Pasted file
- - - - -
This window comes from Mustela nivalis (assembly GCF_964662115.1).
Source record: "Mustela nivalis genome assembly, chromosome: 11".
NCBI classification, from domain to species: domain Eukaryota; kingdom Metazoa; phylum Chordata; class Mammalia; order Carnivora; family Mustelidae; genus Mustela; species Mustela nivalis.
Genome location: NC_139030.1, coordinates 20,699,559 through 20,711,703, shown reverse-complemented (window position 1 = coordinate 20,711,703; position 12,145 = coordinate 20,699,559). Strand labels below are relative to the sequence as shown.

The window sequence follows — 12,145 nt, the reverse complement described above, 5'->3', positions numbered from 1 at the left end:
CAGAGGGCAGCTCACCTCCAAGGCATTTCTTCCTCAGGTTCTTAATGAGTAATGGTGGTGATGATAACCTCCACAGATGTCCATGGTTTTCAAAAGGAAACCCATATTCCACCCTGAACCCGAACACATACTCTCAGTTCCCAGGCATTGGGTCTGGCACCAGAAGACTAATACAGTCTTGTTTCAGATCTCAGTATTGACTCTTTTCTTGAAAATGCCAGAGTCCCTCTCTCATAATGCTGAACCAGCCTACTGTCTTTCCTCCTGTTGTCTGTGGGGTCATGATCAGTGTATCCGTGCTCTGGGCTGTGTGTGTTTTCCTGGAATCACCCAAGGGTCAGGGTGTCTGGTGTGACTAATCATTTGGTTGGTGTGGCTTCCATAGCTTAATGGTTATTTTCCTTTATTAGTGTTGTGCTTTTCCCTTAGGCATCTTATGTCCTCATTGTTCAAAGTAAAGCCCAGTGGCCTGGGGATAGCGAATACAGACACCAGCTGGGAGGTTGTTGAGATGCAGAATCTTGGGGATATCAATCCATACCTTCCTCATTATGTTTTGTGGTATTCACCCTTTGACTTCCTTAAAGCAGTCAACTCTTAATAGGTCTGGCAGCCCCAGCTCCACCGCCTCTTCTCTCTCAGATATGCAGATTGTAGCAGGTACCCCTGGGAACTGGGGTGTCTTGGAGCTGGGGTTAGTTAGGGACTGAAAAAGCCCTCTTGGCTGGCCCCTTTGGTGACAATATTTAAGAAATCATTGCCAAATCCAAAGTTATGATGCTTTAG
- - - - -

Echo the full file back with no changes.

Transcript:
This window comes from Mustela nivalis (assembly GCF_964662115.1).
Source record: "Mustela nivalis genome assembly, chromosome: 11".
NCBI classification, from domain to species: domain Eukaryota; kingdom Metazoa; phylum Chordata; class Mammalia; order Carnivora; family Mustelidae; genus Mustela; species Mustela nivalis.
Genome location: NC_139030.1, coordinates 20,699,559 through 20,711,703, shown reverse-complemented (window position 1 = coordinate 20,711,703; position 12,145 = coordinate 20,699,559). Strand labels below are relative to the sequence as shown.

The window sequence follows — 12,145 nt, the reverse complement described above, 5'->3', positions numbered from 1 at the left end:
CAGAGGGCAGCTCACCTCCAAGGCATTTCTTCCTCAGGTTCTTAATGAGTAATGGTGGTGATGATAACCTCCACAGATGTCCATGGTTTTCAAAAGGAAACCCATATTCCACCCTGAACCCGAACACATACTCTCAGTTCCCAGGCATTGGGTCTGGCACCAGAAGACTAATACAGTCTTGTTTCAGATCTCAGTATTGACTCTTTTCTTGAAAATGCCAGAGTCCCTCTCTCATAATGCTGAACCAGCCTACTGTCTTTCCTCCTGTTGTCTGTGGGGTCATGATCAGTGTATCCGTGCTCTGGGCTGTGTGTGTTTTCCTGGAATCACCCAAGGGTCAGGGTGTCTGGTGTGACTAATCATTTGGTTGGTGTGGCTTCCATAGCTTAATGGTTATTTTCCTTTATTAGTGTTGTGCTTTTCCCTTAGGCATCTTATGTCCTCATTGTTCAAAGTAAAGCCCAGTGGCCTGGGGATAGCGAATACAGACACCAGCTGGGAGGTTGTTGAGATGCAGAATCTTGGGGATATCAATCCATACCTTCCTCATTATGTTTTGTGGTATTCACCCTTTGACTTCCTTAAAGCAGTCAACTCTTAATAGGTCTGGCAGCCCCAGCTCCACCGCCTCTTCTCTCTCAGATATGCAGATTGTAGCAGGTACCCCTGGGAACTGGGGTGTCTTGGAGCTGGGGTTAGTTAGGGACTGAAAAAGCCCTCTTGGCTGGCCCCTTTGGTGACAATATTTAAGAAATCATTGCCAAATCCAAAGTTATGATGCTTTAG